Court Orders Must Be Upheld
September 24, 1957
Good Evening, My Fellow Citizens:
For a few minutes this evening I want to speak to you
about the serious situation that has arisen in Little Rock.
To make this talk I have come to the President's office
in the White House. I could have spoken from Rhode Island,
where I have been staying recently, but I felt that, in
speaking from the house of Lincoln, of Jackson and of Wilson,
my words would better convey both the sadness I feel in
the action I was compelled today to take and the firmness
with which I intend to pursue this course until the orders
of the Federal Court at Little Rock can be executed without
In that city, under the leadership of demagogic extremists,
disorderly mobs have deliberately prevented the carrying
out of proper orders from a Federal Court. Local authorities
have not eliminated that violent opposition and, under
the law, I yesterday issued a Proclamation calling upon
the mob to disperse.
This morning the mob again gathered in front of the Central
High School of Little Rock, obviously for the purpose of
again preventing the carrying out of the Court's order
relating to the admission of Negro children to that school.
Whenever normal agencies prove inadequate to the task
and it becomes necessary for the Executive Branch of the
Federal Government to use its powers and authority to uphold
Federal Courts, the President's responsibility is inescapable.
In accordance with that responsibility, I have today issued
an Executive Order directing the use of troops under Federal
authority to aid in the execution of Federal law at Little
Rock, Arkansas. This became necessary when my Proclamation
of yesterday was not observed, and the obstruction of justice
It is important that the reasons for my action be understood
by all our citizens. As you know, the Supreme Court of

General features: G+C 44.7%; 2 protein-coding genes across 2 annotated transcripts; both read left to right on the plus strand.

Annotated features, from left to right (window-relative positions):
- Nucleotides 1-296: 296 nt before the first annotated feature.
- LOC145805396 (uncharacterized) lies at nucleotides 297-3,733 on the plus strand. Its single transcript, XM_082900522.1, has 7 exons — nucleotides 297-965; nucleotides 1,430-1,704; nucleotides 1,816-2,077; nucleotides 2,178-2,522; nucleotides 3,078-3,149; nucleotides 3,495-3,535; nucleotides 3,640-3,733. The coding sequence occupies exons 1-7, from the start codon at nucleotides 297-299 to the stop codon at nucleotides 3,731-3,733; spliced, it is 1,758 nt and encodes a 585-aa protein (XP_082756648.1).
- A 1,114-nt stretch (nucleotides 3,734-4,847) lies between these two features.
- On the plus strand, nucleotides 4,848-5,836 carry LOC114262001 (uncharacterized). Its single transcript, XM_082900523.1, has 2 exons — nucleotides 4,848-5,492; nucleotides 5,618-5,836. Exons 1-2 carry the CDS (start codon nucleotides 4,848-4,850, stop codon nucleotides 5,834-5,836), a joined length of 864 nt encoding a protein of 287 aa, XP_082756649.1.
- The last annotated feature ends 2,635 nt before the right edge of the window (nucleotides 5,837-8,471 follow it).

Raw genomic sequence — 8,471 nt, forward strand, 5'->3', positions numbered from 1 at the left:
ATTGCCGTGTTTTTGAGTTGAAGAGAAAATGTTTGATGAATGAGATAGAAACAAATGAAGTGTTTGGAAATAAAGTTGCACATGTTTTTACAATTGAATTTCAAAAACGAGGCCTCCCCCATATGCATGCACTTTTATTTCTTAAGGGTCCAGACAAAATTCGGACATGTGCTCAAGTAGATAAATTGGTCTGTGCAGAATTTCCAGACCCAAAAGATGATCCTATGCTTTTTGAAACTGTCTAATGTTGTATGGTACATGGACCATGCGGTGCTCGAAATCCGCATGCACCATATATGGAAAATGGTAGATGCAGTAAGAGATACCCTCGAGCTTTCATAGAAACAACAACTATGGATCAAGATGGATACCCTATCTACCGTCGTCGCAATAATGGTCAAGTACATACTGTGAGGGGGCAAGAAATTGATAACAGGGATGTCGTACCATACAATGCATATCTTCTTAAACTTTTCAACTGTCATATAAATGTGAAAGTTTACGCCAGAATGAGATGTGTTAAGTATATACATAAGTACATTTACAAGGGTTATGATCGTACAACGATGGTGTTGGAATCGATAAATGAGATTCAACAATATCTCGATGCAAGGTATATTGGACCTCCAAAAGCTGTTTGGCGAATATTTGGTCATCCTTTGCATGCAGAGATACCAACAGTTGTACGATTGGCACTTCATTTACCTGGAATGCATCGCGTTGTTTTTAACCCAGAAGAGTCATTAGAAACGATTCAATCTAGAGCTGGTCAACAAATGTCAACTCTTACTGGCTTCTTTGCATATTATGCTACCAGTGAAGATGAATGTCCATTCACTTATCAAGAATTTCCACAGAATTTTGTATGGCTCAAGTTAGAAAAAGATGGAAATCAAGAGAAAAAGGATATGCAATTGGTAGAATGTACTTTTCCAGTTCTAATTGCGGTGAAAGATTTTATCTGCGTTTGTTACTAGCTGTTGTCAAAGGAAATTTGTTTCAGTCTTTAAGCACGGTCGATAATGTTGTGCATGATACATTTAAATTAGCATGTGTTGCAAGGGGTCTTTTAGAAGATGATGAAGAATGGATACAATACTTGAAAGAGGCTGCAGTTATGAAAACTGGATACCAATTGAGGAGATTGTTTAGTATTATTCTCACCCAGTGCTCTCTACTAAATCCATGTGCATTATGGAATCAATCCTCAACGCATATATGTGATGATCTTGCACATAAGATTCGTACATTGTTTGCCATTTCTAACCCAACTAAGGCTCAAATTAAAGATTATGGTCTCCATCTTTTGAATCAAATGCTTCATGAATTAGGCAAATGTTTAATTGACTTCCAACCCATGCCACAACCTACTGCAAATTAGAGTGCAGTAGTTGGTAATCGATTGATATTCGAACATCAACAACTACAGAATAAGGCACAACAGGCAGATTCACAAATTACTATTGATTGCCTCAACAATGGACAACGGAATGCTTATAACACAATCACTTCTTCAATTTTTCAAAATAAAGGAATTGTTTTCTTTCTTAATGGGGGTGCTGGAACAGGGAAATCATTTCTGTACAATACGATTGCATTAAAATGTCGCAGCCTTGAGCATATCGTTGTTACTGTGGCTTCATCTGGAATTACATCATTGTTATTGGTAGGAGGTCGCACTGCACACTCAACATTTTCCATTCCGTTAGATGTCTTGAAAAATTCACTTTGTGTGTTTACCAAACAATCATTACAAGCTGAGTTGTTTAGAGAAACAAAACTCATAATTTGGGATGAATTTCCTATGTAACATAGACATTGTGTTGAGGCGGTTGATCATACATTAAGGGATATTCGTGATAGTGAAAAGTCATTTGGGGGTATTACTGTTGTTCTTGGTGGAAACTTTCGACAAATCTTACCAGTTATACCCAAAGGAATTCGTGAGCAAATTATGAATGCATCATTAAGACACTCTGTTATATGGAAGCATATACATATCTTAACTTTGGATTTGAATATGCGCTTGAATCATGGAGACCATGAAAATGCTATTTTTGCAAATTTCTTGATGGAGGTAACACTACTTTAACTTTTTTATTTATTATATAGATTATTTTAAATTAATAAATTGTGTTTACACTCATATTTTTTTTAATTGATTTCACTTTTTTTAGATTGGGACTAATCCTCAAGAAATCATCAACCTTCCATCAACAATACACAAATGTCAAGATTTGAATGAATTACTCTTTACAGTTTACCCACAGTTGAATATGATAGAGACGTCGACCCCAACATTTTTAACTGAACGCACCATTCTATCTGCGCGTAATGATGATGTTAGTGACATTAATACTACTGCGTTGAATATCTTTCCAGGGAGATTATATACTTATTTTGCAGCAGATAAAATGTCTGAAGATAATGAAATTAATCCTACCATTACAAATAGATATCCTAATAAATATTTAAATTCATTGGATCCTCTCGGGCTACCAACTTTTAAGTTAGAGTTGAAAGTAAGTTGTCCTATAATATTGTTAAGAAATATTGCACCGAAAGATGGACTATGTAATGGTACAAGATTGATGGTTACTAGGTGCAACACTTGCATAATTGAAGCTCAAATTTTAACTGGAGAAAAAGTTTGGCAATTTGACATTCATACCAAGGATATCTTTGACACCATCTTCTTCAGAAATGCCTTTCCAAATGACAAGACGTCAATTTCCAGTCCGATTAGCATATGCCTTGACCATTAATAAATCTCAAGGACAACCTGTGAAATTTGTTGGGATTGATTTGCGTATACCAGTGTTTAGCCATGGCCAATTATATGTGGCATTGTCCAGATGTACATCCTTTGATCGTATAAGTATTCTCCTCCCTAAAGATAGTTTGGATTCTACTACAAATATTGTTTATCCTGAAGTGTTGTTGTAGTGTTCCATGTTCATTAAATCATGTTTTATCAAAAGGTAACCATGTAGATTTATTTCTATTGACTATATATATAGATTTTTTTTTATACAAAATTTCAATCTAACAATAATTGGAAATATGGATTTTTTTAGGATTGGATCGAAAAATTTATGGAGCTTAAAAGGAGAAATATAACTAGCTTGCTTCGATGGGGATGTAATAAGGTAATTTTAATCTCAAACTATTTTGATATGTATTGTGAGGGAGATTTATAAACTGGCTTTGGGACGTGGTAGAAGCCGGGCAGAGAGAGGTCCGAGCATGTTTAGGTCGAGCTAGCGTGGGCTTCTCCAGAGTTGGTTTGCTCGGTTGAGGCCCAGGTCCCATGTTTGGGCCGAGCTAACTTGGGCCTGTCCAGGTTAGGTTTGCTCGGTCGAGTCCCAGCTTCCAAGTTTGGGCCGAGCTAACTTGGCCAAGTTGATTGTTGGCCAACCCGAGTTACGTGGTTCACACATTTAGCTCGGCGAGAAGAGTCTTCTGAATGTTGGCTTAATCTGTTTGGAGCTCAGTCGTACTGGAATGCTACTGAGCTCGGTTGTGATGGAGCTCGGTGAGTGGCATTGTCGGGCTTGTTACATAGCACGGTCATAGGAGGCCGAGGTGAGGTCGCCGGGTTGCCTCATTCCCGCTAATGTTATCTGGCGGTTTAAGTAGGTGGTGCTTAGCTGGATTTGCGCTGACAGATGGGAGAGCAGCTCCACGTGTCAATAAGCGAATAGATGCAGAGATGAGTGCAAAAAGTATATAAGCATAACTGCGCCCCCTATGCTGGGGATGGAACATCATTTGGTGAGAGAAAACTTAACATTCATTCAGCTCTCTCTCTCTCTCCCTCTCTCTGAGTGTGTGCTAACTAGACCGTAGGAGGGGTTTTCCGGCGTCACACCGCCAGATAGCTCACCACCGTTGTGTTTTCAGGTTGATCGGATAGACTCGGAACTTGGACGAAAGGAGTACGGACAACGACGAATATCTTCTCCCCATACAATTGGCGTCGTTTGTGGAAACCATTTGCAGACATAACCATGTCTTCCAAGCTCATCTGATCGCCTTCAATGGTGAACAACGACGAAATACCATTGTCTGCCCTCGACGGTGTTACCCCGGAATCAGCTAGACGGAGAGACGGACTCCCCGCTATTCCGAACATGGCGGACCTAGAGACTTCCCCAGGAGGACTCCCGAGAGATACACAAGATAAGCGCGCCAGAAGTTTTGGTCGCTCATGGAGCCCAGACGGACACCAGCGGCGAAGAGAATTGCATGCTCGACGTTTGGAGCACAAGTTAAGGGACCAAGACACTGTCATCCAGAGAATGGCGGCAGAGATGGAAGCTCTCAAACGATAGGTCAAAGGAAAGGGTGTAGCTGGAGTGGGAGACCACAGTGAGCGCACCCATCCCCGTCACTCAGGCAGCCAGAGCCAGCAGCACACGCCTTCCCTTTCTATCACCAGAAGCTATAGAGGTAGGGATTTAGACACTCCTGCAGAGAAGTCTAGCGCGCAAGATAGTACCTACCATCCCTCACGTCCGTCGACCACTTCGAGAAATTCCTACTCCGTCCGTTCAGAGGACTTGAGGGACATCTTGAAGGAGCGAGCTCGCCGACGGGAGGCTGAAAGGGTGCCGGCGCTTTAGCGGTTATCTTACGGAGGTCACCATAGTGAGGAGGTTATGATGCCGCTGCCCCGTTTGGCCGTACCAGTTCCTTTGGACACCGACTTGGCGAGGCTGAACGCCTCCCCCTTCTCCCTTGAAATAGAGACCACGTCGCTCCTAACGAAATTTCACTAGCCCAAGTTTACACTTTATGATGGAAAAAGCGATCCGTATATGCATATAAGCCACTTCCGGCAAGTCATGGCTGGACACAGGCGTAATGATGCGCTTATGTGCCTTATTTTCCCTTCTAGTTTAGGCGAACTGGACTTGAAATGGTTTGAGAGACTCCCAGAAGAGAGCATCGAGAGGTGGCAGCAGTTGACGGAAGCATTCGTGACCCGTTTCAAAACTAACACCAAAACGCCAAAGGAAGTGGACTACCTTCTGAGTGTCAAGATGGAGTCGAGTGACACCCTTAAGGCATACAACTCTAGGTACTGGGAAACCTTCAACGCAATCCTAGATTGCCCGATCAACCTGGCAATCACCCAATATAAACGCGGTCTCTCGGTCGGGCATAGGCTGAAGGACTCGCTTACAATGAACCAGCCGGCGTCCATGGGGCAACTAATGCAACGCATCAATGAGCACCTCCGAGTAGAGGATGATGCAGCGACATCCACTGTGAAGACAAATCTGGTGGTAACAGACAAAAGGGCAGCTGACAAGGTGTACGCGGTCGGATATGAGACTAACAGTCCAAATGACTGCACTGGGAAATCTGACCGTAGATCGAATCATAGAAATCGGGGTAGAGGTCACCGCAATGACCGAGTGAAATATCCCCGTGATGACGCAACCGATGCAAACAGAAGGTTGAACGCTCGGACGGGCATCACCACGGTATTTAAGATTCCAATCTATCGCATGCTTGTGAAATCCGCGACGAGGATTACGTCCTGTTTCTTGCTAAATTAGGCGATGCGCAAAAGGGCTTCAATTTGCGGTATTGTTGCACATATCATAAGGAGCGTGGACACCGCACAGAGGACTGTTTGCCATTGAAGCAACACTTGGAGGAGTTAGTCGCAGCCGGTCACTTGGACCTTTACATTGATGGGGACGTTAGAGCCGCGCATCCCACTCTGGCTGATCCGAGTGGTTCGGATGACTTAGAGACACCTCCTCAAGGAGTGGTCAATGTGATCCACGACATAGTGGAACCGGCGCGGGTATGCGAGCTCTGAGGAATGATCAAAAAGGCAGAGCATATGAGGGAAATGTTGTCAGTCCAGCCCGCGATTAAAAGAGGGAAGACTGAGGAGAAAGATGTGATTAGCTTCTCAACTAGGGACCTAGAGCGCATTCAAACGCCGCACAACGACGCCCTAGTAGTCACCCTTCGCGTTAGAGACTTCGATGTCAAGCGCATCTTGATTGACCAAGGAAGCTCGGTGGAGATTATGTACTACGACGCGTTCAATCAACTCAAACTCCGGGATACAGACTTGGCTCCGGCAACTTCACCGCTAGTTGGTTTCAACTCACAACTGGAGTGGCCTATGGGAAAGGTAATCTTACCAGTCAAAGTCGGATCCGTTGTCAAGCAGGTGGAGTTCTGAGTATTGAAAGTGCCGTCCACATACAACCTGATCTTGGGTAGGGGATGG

the United States has decided that separate public educational
facilities for the races are inherently unequal and therefore
compulsory school segregation laws are unconstitutional.
Our personal opinions about the decision have no bearing
on the matter of enforcement; the responsibility and authority
of the Supreme Court to interpret the Constitution are
very clear. Local Federal Courts were instructed by the
Supreme Court to issue such orders and decrees as might
be necessary to achieve admission to public schools without
regard to race-and with all deliberate speed.
During the past several years, many communities in our
Southern States have instituted public school plans for
gradual progress in the enrollment and attendance of school
children of all races in order to bring themselves into
compliance with the law of the land.
They thus demonstrated to the world that we are a nation
in which laws, not men, are supreme.
I regret to say that this truth - the cornerstone of our
liberties - was not observed in this instance.
It was my hope that this localized situation would be
brought under control by city and State authorities. If
the use of local police powers had been sufficient, our
traditional method of leaving the problems in those hands
would have been pursued. But when large gatherings of obstructionists
made it impossible for the decrees of the Court to be carried
out, both the law and the national interest demanded that
the President take action.
Here is the sequence of events in the development of the
Little Rock school case.
In May of 1955, the Little Rock School Board approved
a moderate plan for the gradual desegregation of the public
schools in that city. It provided that a start toward integration
would be made at the present term in the high school, and
that the plan would be in full operation by 1963. Here
I might say that in a number of communities in Arkansas
integration in the schools has already started and without
violence of any kind. Now this Little Rock plan was challenged
in the courts by some who believed that the period of time
as proposed in the plan was too long.
The United States Court at Little Rock, which has supervisory
responsibility under the law for the plan of desegregation
in the public schools, dismissed the challenge, thus approving
a gradual rather than an abrupt change from the existing
system. The court found that the school board had acted
in good faith in planning for a public school system free
from racial discrimination.
Since that time, the court has on three separate occasions
issued orders directing that the plan be carried out. All
persons were instructed to refrain from interfering with
the efforts of the school board to comply with the law.
Proper and sensible observance of the law then demanded
the respectful obedience which the nation has a right to